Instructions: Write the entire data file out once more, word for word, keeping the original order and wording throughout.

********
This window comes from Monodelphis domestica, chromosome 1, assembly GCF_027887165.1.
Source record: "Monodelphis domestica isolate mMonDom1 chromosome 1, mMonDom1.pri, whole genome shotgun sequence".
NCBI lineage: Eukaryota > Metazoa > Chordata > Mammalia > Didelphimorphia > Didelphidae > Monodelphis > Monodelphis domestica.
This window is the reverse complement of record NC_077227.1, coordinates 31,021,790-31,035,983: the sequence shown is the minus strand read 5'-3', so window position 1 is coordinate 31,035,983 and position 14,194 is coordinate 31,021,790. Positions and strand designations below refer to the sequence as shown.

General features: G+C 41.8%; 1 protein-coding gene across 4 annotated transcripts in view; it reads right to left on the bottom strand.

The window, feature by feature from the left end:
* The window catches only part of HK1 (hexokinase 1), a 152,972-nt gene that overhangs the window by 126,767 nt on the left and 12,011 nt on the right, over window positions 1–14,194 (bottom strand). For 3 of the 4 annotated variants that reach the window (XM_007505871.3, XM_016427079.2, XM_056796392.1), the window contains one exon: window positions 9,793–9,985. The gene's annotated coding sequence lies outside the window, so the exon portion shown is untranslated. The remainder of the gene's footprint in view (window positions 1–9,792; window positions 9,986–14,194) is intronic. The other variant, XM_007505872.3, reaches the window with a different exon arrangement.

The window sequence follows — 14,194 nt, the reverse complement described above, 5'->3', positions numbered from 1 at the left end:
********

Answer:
This window comes from Monodelphis domestica, chromosome 1, assembly GCF_027887165.1.
Source record: "Monodelphis domestica isolate mMonDom1 chromosome 1, mMonDom1.pri, whole genome shotgun sequence".
NCBI lineage: Eukaryota > Metazoa > Chordata > Mammalia > Didelphimorphia > Didelphidae > Monodelphis > Monodelphis domestica.
This window is the reverse complement of record NC_077227.1, coordinates 31,021,790-31,035,983: the sequence shown is the minus strand read 5'-3', so window position 1 is coordinate 31,035,983 and position 14,194 is coordinate 31,021,790. Positions and strand designations below refer to the sequence as shown.

General features: G+C 41.8%; 1 protein-coding gene across 4 annotated transcripts in view; it reads right to left on the bottom strand.

The window, feature by feature from the left end:
* The window catches only part of HK1 (hexokinase 1), a 152,972-nt gene that overhangs the window by 126,767 nt on the left and 12,011 nt on the right, over window positions 1–14,194 (bottom strand). For 3 of the 4 annotated variants that reach the window (XM_007505871.3, XM_016427079.2, XM_056796392.1), the window contains one exon: window positions 9,793–9,985. The gene's annotated coding sequence lies outside the window, so the exon portion shown is untranslated. The remainder of the gene's footprint in view (window positions 1–9,792; window positions 9,986–14,194) is intronic. The other variant, XM_007505872.3, reaches the window with a different exon arrangement.

The window sequence follows — 14,194 nt, the reverse complement described above, 5'->3', positions numbered from 1 at the left end: